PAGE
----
Osceola Habitat to merge with Wexford Habitat on July 1

OSCEOLA COUNTY — As of July 1, Habitat for Humanity of Osceola County and Wexford Habitat for Humanity will come together as a single entity to serve both counties.

"The reason for merger is the administrative portion of business has gotten to the point where it takes quite a bit of time now in order to complete everything," said Ronald SanCartier, Osceola County Habitat president. "The board felt it would be less expensive to merge with Wexford Habitat and let them do the administrative portion rather than us renting an office and hiring a full-time individual to do it."

Mike Niebauer, executive director for Wexford Habitat For Humanity, is happy to assist Osceola County with its needs and is looking forward to the merger.

"We're excited about it," he said. "We'll really be able to help out Osceola and it'll give their people the ability to focus on building homes and finding families."

The affiliates' titles will remain the same, though Osceola County will operate while "doing business as" Wexford Habitat for Humanity, according to Niebauer. The merger makes sense and will give Wexford Habitat the opportunity to expand its base, he added.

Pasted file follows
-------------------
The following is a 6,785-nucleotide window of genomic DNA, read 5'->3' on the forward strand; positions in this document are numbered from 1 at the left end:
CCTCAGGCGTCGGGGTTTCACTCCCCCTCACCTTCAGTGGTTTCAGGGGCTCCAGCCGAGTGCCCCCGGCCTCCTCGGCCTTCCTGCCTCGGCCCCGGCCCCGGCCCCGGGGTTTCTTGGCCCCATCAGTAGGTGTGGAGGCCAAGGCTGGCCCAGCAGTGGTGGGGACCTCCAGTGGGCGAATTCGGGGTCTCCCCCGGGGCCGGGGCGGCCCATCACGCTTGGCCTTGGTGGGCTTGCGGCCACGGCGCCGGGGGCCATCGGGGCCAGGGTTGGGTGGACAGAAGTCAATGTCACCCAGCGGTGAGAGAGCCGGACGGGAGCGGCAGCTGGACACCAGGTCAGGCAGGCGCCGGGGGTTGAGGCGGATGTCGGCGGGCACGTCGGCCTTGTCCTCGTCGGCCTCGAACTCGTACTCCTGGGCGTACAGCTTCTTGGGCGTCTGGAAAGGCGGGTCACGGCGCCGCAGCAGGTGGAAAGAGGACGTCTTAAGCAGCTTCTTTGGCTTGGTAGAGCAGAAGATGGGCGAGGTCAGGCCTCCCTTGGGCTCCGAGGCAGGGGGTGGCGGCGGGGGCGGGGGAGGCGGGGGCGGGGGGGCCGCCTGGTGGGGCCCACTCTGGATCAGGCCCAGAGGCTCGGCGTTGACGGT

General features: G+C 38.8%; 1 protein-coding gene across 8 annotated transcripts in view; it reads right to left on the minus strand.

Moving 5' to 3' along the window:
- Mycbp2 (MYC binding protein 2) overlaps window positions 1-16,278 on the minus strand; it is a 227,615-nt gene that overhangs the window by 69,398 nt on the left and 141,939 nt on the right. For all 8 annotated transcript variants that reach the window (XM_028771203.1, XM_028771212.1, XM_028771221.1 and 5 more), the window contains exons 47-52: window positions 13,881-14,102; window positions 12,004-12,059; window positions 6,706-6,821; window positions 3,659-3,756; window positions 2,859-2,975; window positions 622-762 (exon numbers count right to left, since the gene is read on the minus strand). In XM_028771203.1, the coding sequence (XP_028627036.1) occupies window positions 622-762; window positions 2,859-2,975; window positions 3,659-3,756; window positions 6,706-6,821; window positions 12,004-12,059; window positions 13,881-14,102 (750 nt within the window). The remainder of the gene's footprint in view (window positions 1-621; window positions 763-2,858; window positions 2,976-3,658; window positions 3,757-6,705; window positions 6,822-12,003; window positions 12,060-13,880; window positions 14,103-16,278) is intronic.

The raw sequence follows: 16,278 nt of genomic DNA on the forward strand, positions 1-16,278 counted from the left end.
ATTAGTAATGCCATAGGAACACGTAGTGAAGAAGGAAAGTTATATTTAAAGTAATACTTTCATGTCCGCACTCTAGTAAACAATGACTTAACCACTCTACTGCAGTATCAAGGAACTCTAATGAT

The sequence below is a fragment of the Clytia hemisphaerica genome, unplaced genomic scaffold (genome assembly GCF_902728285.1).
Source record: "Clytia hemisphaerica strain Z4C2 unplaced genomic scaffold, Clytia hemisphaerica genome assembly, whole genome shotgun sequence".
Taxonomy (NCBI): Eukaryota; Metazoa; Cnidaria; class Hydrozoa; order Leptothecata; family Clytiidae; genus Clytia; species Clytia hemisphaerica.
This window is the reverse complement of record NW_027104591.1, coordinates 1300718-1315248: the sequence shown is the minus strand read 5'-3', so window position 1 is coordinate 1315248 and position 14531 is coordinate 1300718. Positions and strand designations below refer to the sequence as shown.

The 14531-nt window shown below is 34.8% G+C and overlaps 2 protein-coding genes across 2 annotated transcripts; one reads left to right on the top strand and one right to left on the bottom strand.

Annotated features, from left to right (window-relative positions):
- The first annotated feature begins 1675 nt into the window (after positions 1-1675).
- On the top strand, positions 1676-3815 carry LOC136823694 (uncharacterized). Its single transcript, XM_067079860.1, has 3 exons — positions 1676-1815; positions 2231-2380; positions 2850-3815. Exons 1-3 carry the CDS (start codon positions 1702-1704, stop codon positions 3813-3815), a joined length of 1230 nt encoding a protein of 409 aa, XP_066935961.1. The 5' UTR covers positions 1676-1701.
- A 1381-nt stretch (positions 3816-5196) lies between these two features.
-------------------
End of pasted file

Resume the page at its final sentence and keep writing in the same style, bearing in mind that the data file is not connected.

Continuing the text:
Habitat for Humanity still will have a presence in Osceola County and will have a committee which will be responsible for all of the fundraising for obtaining property to build houses or for the rehabilitation of homes, SanCartier said. The committee, currently with six members, also will be responsible for finding families for the homes. More volunteers are welcome, he added.

"We're still committed to Osceola County," Niebauer added. "We're expanding our board to accommodate members from Osceola County."

Currently, two homes donated by Wells Fargo Bank — in the Lake Miramichi subdivision and a Rose Lake subdivision — are in the works for rehabilitation. Further projects in Osceola County will dependent on available funds.

"We are looking for volunteers to find families for those homes and also are looking for someone to coordinate the rehabilitation of those buildings," SanCartier said. "The person does not have to be a builder, they just have to be able to handle the volunteers and aspects of the building program. The process is pretty much set up."

Once the merger is complete, SanCartier will drop off of the committee and become responsible for the rehabilitation work on the Miramichi and Rose Lake houses, which will begin once the families for both are selected. He has helped construct eight homes in Osceola County.

"I enjoy building the homes," SanCartier added. "That's what I got into Habitat for, but it's gotten to the point where we're spending more time doing administrative work than building. Raising funds is a lot more difficult that it used to be, because times have gotten tough. I'm looking forward to the ability to perform the administrative portion of the organization."